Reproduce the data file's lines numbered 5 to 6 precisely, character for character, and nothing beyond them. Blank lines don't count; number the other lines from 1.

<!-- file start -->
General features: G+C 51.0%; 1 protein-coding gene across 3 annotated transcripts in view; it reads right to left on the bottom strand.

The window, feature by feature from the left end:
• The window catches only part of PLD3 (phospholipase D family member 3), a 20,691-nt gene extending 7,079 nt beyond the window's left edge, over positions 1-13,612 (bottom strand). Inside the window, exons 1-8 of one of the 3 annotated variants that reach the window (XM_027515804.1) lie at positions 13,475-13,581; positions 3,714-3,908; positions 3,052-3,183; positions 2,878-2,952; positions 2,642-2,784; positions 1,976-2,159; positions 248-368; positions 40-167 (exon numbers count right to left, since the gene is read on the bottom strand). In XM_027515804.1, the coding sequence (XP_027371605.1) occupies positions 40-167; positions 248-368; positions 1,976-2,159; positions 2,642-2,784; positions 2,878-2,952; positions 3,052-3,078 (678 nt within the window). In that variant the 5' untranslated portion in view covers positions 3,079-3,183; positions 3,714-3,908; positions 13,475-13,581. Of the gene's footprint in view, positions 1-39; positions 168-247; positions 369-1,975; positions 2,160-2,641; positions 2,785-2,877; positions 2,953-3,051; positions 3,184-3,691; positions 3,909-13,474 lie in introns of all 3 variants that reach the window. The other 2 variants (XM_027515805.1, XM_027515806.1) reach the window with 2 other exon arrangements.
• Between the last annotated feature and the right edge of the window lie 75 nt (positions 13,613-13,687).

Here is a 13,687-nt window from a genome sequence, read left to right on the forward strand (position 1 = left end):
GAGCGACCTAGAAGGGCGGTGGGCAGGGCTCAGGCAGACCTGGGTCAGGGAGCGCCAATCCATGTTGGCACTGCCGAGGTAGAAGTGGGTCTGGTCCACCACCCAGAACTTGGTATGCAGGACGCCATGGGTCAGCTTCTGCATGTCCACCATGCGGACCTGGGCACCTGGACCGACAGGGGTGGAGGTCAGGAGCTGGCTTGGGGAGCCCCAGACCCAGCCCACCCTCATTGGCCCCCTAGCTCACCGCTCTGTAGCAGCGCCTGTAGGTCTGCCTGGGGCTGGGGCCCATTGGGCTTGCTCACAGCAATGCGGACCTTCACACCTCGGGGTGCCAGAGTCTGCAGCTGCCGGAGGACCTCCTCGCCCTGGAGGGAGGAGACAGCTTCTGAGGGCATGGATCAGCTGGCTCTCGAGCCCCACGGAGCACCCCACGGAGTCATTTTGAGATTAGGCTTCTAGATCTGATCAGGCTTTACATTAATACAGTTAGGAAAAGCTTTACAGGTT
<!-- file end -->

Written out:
Here is a 13,687-nt window from a genome sequence, read left to right on the forward strand (position 1 = left end):
GAGCGACCTAGAAGGGCGGTGGGCAGGGCTCAGGCAGACCTGGGTCAGGGAGCGCCAATCCATGTTGGCACTGCCGAGGTAGAAGTGGGTCTGGTCCACCACCCAGAACTTGGTATGCAGGACGCCATGGGTCAGCTTCTGCATGTCCACCATGCGGACCTGGGCACCTGGACCGACAGGGGTGGAGGTCAGGAGCTGGCTTGGGGAGCCCCAGACCCAGCCCACCCTCATTGGCCCCCTAGCTCACCGCTCTGTAGCAGCGCCTGTAGGTCTGCCTGGGGCTGGGGCCCATTGGGCTTGCTCACAGCAATGCGGACCTTCACACCTCGGGGTGCCAGAGTCTGCAGCTGCCGGAGGACCTCCTCGCCCTGGAGGGAGGAGACAGCTTCTGAGGGCATGGATCAGCTGGCTCTCGAGCCCCACGGAGCACCCCACGGAGTCATTTTGAGATTAGGCTTCTAGATCTGATCAGGCTTTACATTAATACAGTTAGGAAAAGCTTTACAGGTT